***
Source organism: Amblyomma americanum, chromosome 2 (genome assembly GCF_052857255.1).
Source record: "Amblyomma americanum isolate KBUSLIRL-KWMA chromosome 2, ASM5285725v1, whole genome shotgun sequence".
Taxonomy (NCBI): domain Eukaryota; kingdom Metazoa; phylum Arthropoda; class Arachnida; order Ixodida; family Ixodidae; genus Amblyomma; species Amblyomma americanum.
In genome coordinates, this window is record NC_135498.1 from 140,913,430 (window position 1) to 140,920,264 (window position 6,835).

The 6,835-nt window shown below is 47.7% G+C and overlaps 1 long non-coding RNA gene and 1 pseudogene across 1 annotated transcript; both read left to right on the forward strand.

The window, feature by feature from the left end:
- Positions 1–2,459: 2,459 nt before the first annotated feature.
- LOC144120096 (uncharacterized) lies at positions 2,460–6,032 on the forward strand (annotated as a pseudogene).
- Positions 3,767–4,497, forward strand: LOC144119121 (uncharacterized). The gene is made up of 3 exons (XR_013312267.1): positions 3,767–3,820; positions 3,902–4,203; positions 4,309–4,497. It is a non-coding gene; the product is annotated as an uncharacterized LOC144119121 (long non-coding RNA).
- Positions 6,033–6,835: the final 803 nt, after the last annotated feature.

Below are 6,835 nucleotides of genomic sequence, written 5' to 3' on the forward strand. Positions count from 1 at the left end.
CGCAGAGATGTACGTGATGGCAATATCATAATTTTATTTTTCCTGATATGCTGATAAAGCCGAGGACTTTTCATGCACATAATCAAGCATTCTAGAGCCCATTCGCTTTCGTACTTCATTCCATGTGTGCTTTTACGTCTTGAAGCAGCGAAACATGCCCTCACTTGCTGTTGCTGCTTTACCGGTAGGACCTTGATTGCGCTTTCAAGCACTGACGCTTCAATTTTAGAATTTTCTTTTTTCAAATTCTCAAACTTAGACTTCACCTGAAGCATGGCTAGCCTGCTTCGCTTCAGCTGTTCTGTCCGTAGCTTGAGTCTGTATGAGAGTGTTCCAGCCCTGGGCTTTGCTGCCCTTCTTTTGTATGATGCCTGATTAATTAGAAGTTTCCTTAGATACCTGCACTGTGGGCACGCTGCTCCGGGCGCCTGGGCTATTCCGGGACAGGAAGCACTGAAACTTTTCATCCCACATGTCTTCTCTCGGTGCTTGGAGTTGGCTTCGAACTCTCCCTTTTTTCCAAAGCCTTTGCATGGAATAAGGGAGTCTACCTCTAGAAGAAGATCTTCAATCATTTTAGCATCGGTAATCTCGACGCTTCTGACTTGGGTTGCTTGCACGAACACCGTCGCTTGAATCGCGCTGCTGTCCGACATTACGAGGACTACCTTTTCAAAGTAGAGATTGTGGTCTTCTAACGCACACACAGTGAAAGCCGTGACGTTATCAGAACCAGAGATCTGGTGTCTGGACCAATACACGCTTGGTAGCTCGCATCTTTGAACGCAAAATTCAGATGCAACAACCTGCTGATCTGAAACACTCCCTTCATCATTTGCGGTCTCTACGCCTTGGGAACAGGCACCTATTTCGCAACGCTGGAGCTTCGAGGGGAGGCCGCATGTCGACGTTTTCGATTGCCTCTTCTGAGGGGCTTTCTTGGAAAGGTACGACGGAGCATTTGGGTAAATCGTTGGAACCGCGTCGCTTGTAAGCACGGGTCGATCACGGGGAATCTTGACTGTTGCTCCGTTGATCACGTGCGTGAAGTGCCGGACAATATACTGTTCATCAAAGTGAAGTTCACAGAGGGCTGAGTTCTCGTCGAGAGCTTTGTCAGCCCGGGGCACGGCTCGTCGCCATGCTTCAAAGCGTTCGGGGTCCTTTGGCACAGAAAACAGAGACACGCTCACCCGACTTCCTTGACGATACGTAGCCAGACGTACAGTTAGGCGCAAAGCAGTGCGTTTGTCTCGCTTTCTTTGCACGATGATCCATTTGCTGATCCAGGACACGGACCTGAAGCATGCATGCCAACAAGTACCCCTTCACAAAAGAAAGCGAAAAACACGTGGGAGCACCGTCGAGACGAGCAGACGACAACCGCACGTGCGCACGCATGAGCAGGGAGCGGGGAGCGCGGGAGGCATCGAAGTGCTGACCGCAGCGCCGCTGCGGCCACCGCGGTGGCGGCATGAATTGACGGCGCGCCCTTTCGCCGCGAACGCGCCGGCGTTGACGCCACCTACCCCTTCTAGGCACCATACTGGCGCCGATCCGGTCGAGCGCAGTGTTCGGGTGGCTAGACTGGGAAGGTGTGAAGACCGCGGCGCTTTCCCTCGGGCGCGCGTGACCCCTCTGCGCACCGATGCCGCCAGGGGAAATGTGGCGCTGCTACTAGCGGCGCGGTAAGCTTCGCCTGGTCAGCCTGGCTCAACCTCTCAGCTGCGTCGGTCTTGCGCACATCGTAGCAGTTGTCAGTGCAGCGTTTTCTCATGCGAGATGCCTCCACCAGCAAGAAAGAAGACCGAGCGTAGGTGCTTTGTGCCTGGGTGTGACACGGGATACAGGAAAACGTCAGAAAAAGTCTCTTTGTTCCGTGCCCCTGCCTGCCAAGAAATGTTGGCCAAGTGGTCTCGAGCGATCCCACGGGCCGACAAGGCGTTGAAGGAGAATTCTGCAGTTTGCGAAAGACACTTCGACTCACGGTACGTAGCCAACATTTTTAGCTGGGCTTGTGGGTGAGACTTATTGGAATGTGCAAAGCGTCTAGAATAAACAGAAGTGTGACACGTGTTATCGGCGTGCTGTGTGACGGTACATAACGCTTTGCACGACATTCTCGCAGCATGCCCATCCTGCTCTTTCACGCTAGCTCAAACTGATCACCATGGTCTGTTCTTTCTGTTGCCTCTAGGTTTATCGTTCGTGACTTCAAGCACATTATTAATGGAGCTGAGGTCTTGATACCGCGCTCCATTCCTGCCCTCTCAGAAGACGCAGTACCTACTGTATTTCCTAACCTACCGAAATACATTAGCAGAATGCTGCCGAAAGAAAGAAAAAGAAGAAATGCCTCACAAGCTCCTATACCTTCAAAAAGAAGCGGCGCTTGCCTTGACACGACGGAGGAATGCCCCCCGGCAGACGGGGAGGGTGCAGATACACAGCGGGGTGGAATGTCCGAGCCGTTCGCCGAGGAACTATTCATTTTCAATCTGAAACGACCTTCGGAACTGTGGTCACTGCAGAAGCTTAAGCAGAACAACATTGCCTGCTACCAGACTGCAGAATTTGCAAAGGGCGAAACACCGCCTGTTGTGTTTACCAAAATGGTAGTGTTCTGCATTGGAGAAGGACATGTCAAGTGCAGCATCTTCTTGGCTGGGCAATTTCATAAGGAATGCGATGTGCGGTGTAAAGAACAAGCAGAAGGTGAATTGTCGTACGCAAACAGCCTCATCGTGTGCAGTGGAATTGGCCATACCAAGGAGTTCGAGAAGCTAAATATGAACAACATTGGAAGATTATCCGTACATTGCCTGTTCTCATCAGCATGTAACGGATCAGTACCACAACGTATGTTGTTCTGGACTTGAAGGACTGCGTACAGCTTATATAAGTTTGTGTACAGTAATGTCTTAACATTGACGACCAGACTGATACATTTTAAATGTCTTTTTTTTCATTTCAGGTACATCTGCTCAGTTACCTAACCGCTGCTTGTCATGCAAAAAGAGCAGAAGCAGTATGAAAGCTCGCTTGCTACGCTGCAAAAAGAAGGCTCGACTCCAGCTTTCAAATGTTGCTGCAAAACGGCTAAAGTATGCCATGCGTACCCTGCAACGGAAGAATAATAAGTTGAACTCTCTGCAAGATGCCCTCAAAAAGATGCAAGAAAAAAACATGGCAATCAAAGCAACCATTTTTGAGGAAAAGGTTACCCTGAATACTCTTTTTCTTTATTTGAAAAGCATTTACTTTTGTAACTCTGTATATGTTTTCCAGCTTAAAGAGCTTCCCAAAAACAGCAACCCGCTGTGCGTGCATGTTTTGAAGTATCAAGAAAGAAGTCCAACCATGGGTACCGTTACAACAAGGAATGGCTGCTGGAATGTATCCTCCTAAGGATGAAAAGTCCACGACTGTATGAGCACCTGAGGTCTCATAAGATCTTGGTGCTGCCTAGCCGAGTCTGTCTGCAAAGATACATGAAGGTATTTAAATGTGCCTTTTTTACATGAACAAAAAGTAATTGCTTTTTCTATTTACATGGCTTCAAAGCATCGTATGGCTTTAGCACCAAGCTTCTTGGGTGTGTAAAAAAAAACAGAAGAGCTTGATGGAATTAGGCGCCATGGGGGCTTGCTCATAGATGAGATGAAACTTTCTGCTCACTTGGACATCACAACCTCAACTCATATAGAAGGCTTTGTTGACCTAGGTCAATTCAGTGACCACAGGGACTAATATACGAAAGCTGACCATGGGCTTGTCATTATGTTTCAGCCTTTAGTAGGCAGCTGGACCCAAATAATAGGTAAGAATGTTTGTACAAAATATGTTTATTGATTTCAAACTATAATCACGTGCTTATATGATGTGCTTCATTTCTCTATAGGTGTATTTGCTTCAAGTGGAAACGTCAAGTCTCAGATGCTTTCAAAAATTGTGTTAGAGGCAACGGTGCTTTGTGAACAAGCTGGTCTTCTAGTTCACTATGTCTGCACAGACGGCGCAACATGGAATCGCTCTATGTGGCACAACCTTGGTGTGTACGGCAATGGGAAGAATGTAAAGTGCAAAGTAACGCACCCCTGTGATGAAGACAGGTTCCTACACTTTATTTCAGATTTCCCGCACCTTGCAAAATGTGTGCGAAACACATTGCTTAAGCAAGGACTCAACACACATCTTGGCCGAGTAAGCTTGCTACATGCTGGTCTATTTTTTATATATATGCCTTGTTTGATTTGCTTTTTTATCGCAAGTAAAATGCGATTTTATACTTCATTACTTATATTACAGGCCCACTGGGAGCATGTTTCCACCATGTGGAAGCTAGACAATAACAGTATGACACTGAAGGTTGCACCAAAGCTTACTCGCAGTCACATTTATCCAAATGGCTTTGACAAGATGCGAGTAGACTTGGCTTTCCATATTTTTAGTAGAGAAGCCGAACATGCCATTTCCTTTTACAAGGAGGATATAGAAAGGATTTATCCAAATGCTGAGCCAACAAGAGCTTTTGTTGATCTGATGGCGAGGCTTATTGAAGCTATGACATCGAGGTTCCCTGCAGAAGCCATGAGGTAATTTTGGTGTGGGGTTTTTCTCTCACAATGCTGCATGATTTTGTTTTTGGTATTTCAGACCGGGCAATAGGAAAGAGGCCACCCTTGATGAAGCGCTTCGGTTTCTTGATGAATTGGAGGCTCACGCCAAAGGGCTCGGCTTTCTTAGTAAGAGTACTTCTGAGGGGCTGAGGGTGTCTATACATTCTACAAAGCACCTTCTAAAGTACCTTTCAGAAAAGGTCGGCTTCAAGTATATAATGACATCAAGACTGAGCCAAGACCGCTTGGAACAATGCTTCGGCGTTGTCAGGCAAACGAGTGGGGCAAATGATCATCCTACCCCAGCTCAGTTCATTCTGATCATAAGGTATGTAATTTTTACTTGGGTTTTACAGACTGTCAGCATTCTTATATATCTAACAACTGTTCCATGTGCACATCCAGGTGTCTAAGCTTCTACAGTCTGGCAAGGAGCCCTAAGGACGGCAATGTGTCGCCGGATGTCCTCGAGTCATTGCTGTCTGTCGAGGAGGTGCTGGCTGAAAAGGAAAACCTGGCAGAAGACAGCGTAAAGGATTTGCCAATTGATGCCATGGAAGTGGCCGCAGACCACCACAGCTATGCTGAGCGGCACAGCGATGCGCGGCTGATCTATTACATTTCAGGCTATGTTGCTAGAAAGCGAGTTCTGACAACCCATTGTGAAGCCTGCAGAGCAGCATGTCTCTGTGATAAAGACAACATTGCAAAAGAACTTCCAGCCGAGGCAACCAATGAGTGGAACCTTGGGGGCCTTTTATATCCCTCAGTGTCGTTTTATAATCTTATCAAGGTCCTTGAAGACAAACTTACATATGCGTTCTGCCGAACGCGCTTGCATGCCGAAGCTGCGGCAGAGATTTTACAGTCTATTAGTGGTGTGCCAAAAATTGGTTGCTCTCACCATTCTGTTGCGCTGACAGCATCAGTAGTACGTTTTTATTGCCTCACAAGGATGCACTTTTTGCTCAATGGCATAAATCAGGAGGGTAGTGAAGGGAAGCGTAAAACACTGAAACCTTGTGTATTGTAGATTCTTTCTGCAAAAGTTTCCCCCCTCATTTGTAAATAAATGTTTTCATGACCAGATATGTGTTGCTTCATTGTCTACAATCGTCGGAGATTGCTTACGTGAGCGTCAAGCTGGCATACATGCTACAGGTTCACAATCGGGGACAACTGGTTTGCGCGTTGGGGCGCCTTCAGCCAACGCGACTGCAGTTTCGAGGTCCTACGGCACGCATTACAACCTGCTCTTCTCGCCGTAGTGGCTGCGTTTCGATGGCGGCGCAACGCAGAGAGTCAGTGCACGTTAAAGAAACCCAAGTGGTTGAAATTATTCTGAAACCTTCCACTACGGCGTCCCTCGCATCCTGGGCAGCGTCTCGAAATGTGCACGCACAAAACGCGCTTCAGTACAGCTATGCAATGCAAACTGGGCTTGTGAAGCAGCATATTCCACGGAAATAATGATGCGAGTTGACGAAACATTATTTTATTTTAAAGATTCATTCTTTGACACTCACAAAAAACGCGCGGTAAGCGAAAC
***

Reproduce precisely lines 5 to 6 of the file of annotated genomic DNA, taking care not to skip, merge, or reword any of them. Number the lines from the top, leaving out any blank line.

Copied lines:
The 6,835-nt window shown below is 47.7% G+C and overlaps 1 long non-coding RNA gene and 1 pseudogene across 1 annotated transcript; both read left to right on the forward strand.

The window, feature by feature from the left end: